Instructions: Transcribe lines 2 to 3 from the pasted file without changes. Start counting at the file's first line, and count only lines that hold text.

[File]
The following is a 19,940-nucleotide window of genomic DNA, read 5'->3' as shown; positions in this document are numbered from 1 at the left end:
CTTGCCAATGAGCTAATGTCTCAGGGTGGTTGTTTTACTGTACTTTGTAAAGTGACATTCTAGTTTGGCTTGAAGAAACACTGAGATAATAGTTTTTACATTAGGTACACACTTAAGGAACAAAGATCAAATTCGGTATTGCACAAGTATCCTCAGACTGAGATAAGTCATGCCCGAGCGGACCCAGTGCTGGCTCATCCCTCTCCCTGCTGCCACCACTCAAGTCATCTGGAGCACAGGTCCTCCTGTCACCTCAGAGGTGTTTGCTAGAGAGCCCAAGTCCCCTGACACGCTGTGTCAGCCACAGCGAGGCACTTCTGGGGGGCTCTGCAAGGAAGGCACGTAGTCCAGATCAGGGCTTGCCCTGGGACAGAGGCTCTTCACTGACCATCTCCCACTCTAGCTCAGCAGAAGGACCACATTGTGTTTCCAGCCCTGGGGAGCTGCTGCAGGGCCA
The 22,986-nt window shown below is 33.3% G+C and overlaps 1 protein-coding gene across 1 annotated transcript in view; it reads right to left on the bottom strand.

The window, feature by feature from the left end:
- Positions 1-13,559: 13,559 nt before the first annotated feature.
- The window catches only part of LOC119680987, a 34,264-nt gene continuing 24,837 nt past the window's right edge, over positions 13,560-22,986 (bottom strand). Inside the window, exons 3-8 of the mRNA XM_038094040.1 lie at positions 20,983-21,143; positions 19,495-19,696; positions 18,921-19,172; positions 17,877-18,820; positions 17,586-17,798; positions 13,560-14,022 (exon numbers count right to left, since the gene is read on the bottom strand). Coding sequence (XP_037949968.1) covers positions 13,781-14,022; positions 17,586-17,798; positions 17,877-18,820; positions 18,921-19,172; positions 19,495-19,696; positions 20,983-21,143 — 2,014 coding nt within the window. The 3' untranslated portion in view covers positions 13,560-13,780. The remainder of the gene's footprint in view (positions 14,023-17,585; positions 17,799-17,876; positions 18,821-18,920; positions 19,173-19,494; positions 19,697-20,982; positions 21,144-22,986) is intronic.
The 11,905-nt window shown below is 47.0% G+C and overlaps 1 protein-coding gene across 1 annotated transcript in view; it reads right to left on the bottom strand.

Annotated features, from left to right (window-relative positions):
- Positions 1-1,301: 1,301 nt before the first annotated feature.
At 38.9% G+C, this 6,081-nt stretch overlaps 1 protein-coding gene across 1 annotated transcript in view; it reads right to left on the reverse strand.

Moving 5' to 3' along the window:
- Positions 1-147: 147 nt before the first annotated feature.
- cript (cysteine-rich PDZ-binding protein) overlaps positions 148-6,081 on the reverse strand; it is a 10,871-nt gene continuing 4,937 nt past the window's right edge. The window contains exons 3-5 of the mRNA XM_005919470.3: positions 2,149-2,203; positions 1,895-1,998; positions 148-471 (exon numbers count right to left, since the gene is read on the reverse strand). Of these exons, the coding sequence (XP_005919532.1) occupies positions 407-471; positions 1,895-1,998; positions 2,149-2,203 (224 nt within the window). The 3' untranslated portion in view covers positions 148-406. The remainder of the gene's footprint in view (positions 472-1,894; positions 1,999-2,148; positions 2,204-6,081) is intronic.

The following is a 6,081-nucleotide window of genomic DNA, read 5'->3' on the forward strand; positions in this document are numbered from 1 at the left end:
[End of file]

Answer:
CTTGCCAATGAGCTAATGTCTCAGGGTGGTTGTTTTACTGTACTTTGTAAAGTGACATTCTAGTTTGGCTTGAAGAAACACTGAGATAATAGTTTTTACATTAGGTACACACTTAAGGAACAAAGATCAAATTCGGTATTGCACAAGTATCCTCAGACTGAGATAAGTCATGCCCGAGCGGACCCAGTGCTGGCTCATCCCTCTCCCTGCTGCCACCACTCAAGTCATCTGGAGCACAGGTCCTCCTGTCACCTCAGAGGTGTTTGCTAGAGAGCCCAAGTCCCCTGACACGCTGTGTCAGCCACAGCGAGGCACTTCTGGGGGGCTCTGCAAGGAAGGCACGTAGTCCAGATCAGGGCTTGCCCTGGGACAGAGGCTCTTCACTGACCATCTCCCACTCTAGCTCAGCAGAAGGACCACATTGTGTTTCCAGCCCTGGGGAGCTGCTGCAGGGCCA
The 22,986-nt window shown below is 33.3% G+C and overlaps 1 protein-coding gene across 1 annotated transcript in view; it reads right to left on the bottom strand.